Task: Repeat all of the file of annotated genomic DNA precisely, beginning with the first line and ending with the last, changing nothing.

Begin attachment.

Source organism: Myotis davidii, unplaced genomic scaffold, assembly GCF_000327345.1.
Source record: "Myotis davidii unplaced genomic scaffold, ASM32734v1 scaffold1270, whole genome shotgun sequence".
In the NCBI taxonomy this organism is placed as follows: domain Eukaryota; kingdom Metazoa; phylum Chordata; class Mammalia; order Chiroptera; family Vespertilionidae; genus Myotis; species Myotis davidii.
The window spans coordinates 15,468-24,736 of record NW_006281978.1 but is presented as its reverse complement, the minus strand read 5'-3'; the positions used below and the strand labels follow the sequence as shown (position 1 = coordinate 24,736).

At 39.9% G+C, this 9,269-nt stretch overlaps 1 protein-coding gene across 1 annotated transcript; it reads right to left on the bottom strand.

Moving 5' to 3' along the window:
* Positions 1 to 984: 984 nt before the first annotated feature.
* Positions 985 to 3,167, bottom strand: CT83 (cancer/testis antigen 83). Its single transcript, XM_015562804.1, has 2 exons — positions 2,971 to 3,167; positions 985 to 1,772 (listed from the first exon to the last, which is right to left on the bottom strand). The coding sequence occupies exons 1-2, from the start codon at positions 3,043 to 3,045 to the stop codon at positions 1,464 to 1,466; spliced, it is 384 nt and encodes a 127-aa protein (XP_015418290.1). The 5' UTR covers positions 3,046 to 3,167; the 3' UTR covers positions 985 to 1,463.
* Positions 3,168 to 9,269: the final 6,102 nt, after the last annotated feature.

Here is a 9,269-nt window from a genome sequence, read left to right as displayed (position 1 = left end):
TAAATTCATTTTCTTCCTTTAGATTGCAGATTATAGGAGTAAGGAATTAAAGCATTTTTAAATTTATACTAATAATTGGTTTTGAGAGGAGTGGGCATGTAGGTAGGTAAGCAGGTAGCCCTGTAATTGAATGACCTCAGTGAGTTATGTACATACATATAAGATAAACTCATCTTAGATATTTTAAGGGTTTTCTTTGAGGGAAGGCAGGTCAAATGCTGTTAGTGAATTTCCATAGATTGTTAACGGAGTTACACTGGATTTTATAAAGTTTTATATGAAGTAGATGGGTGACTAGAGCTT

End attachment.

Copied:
Source organism: Myotis davidii, unplaced genomic scaffold, assembly GCF_000327345.1.
Source record: "Myotis davidii unplaced genomic scaffold, ASM32734v1 scaffold1270, whole genome shotgun sequence".
In the NCBI taxonomy this organism is placed as follows: domain Eukaryota; kingdom Metazoa; phylum Chordata; class Mammalia; order Chiroptera; family Vespertilionidae; genus Myotis; species Myotis davidii.
The window spans coordinates 15,468-24,736 of record NW_006281978.1 but is presented as its reverse complement, the minus strand read 5'-3'; the positions used below and the strand labels follow the sequence as shown (position 1 = coordinate 24,736).

At 39.9% G+C, this 9,269-nt stretch overlaps 1 protein-coding gene across 1 annotated transcript; it reads right to left on the bottom strand.

Moving 5' to 3' along the window:
* Positions 1 to 984: 984 nt before the first annotated feature.
* Positions 985 to 3,167, bottom strand: CT83 (cancer/testis antigen 83). Its single transcript, XM_015562804.1, has 2 exons — positions 2,971 to 3,167; positions 985 to 1,772 (listed from the first exon to the last, which is right to left on the bottom strand). The coding sequence occupies exons 1-2, from the start codon at positions 3,043 to 3,045 to the stop codon at positions 1,464 to 1,466; spliced, it is 384 nt and encodes a 127-aa protein (XP_015418290.1). The 5' UTR covers positions 3,046 to 3,167; the 3' UTR covers positions 985 to 1,463.
* Positions 3,168 to 9,269: the final 6,102 nt, after the last annotated feature.

Here is a 9,269-nt window from a genome sequence, read left to right as displayed (position 1 = left end):
TAAATTCATTTTCTTCCTTTAGATTGCAGATTATAGGAGTAAGGAATTAAAGCATTTTTAAATTTATACTAATAATTGGTTTTGAGAGGAGTGGGCATGTAGGTAGGTAAGCAGGTAGCCCTGTAATTGAATGACCTCAGTGAGTTATGTACATACATATAAGATAAACTCATCTTAGATATTTTAAGGGTTTTCTTTGAGGGAAGGCAGGTCAAATGCTGTTAGTGAATTTCCATAGATTGTTAACGGAGTTACACTGGATTTTATAAAGTTTTATATGAAGTAGATGGGTGACTAGAGCTT